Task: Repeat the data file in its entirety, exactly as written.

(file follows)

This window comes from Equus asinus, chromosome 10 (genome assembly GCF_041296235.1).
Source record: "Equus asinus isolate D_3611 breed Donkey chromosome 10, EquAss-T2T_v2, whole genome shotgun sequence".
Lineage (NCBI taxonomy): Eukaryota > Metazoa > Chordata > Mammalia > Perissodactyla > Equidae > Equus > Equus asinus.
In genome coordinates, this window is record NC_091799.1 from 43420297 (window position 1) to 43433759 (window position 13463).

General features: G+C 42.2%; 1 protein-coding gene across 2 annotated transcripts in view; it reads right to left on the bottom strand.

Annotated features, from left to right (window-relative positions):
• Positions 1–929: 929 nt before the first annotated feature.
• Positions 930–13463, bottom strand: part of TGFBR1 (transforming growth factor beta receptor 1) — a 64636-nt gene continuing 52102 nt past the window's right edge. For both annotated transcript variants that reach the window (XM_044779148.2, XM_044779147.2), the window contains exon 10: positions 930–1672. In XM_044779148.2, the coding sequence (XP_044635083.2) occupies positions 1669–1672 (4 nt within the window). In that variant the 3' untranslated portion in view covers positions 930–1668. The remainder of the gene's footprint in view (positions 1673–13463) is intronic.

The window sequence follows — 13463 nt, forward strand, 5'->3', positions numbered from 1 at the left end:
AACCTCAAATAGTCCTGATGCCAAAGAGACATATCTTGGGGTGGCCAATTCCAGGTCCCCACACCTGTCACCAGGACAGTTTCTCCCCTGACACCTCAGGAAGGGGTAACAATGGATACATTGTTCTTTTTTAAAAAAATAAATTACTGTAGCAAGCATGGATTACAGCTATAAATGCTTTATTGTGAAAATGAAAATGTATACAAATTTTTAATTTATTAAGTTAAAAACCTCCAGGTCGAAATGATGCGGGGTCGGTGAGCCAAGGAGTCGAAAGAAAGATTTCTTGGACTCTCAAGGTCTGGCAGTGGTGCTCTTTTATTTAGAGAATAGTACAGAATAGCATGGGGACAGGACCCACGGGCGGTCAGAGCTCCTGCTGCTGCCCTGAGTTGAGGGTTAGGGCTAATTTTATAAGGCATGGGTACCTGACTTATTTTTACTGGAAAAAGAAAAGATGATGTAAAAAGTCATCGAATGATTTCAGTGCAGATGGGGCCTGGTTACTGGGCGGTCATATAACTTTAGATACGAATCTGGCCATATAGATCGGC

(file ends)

This window comes from Equus asinus, chromosome 10 (genome assembly GCF_041296235.1).
Source record: "Equus asinus isolate D_3611 breed Donkey chromosome 10, EquAss-T2T_v2, whole genome shotgun sequence".
Lineage (NCBI taxonomy): Eukaryota > Metazoa > Chordata > Mammalia > Perissodactyla > Equidae > Equus > Equus asinus.
In genome coordinates, this window is record NC_091799.1 from 43420297 (window position 1) to 43433759 (window position 13463).

General features: G+C 42.2%; 1 protein-coding gene across 2 annotated transcripts in view; it reads right to left on the bottom strand.

Annotated features, from left to right (window-relative positions):
• Positions 1–929: 929 nt before the first annotated feature.
• Positions 930–13463, bottom strand: part of TGFBR1 (transforming growth factor beta receptor 1) — a 64636-nt gene continuing 52102 nt past the window's right edge. For both annotated transcript variants that reach the window (XM_044779148.2, XM_044779147.2), the window contains exon 10: positions 930–1672. In XM_044779148.2, the coding sequence (XP_044635083.2) occupies positions 1669–1672 (4 nt within the window). In that variant the 3' untranslated portion in view covers positions 930–1668. The remainder of the gene's footprint in view (positions 1673–13463) is intronic.

The window sequence follows — 13463 nt, forward strand, 5'->3', positions numbered from 1 at the left end:
AACCTCAAATAGTCCTGATGCCAAAGAGACATATCTTGGGGTGGCCAATTCCAGGTCCCCACACCTGTCACCAGGACAGTTTCTCCCCTGACACCTCAGGAAGGGGTAACAATGGATACATTGTTCTTTTTTAAAAAAATAAATTACTGTAGCAAGCATGGATTACAGCTATAAATGCTTTATTGTGAAAATGAAAATGTATACAAATTTTTAATTTATTAAGTTAAAAACCTCCAGGTCGAAATGATGCGGGGTCGGTGAGCCAAGGAGTCGAAAGAAAGATTTCTTGGACTCTCAAGGTCTGGCAGTGGTGCTCTTTTATTTAGAGAATAGTACAGAATAGCATGGGGACAGGACCCACGGGCGGTCAGAGCTCCTGCTGCTGCCCTGAGTTGAGGGTTAGGGCTAATTTTATAAGGCATGGGTACCTGACTTATTTTTACTGGAAAAAGAAAAGATGATGTAAAAAGTCATCGAATGATTTCAGTGCAGATGGGGCCTGGTTACTGGGCGGTCATATAACTTTAGATACGAATCTGGCCATATAGATCGGC